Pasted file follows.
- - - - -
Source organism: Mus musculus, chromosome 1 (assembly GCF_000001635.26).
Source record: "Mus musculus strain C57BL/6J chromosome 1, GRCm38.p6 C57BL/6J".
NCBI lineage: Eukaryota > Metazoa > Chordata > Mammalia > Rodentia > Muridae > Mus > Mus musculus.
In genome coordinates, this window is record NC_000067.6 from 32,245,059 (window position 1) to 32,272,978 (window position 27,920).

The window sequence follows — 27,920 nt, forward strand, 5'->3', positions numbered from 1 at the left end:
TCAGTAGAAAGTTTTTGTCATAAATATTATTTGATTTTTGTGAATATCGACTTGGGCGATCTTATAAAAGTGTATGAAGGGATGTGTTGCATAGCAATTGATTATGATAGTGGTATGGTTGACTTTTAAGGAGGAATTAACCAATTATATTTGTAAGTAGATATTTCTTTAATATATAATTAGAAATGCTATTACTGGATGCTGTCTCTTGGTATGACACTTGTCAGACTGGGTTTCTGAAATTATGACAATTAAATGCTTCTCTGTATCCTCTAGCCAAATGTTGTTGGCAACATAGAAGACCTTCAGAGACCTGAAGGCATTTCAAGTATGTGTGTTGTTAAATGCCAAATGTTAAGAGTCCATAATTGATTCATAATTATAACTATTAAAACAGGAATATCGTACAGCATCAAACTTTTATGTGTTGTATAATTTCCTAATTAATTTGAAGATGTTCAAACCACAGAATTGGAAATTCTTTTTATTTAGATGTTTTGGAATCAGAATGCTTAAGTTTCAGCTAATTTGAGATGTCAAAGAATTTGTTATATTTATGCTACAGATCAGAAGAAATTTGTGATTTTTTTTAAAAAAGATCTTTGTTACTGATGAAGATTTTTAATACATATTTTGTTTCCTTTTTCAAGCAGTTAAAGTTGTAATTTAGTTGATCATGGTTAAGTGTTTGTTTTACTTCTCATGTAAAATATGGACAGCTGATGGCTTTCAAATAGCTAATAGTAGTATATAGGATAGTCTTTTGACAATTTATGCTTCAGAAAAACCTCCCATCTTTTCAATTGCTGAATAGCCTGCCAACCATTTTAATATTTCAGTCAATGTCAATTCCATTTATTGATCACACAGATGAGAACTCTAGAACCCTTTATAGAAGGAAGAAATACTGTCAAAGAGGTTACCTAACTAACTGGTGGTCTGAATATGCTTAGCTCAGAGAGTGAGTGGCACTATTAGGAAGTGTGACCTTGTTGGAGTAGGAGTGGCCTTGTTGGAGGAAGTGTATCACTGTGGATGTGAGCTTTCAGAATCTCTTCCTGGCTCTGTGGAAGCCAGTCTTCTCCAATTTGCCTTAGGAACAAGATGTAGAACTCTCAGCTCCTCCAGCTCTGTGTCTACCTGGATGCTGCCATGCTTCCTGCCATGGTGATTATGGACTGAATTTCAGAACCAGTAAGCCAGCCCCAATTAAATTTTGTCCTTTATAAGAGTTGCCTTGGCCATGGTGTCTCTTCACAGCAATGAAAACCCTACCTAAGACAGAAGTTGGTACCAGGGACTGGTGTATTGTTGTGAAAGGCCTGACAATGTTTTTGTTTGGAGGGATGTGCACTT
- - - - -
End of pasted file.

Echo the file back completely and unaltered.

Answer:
Source organism: Mus musculus, chromosome 1 (assembly GCF_000001635.26).
Source record: "Mus musculus strain C57BL/6J chromosome 1, GRCm38.p6 C57BL/6J".
NCBI lineage: Eukaryota > Metazoa > Chordata > Mammalia > Rodentia > Muridae > Mus > Mus musculus.
In genome coordinates, this window is record NC_000067.6 from 32,245,059 (window position 1) to 32,272,978 (window position 27,920).

The window sequence follows — 27,920 nt, forward strand, 5'->3', positions numbered from 1 at the left end:
TCAGTAGAAAGTTTTTGTCATAAATATTATTTGATTTTTGTGAATATCGACTTGGGCGATCTTATAAAAGTGTATGAAGGGATGTGTTGCATAGCAATTGATTATGATAGTGGTATGGTTGACTTTTAAGGAGGAATTAACCAATTATATTTGTAAGTAGATATTTCTTTAATATATAATTAGAAATGCTATTACTGGATGCTGTCTCTTGGTATGACACTTGTCAGACTGGGTTTCTGAAATTATGACAATTAAATGCTTCTCTGTATCCTCTAGCCAAATGTTGTTGGCAACATAGAAGACCTTCAGAGACCTGAAGGCATTTCAAGTATGTGTGTTGTTAAATGCCAAATGTTAAGAGTCCATAATTGATTCATAATTATAACTATTAAAACAGGAATATCGTACAGCATCAAACTTTTATGTGTTGTATAATTTCCTAATTAATTTGAAGATGTTCAAACCACAGAATTGGAAATTCTTTTTATTTAGATGTTTTGGAATCAGAATGCTTAAGTTTCAGCTAATTTGAGATGTCAAAGAATTTGTTATATTTATGCTACAGATCAGAAGAAATTTGTGATTTTTTTTAAAAAAGATCTTTGTTACTGATGAAGATTTTTAATACATATTTTGTTTCCTTTTTCAAGCAGTTAAAGTTGTAATTTAGTTGATCATGGTTAAGTGTTTGTTTTACTTCTCATGTAAAATATGGACAGCTGATGGCTTTCAAATAGCTAATAGTAGTATATAGGATAGTCTTTTGACAATTTATGCTTCAGAAAAACCTCCCATCTTTTCAATTGCTGAATAGCCTGCCAACCATTTTAATATTTCAGTCAATGTCAATTCCATTTATTGATCACACAGATGAGAACTCTAGAACCCTTTATAGAAGGAAGAAATACTGTCAAAGAGGTTACCTAACTAACTGGTGGTCTGAATATGCTTAGCTCAGAGAGTGAGTGGCACTATTAGGAAGTGTGACCTTGTTGGAGTAGGAGTGGCCTTGTTGGAGGAAGTGTATCACTGTGGATGTGAGCTTTCAGAATCTCTTCCTGGCTCTGTGGAAGCCAGTCTTCTCCAATTTGCCTTAGGAACAAGATGTAGAACTCTCAGCTCCTCCAGCTCTGTGTCTACCTGGATGCTGCCATGCTTCCTGCCATGGTGATTATGGACTGAATTTCAGAACCAGTAAGCCAGCCCCAATTAAATTTTGTCCTTTATAAGAGTTGCCTTGGCCATGGTGTCTCTTCACAGCAATGAAAACCCTACCTAAGACAGAAGTTGGTACCAGGGACTGGTGTATTGTTGTGAAAGGCCTGACAATGTTTTTGTTTGGAGGGATGTGCACTT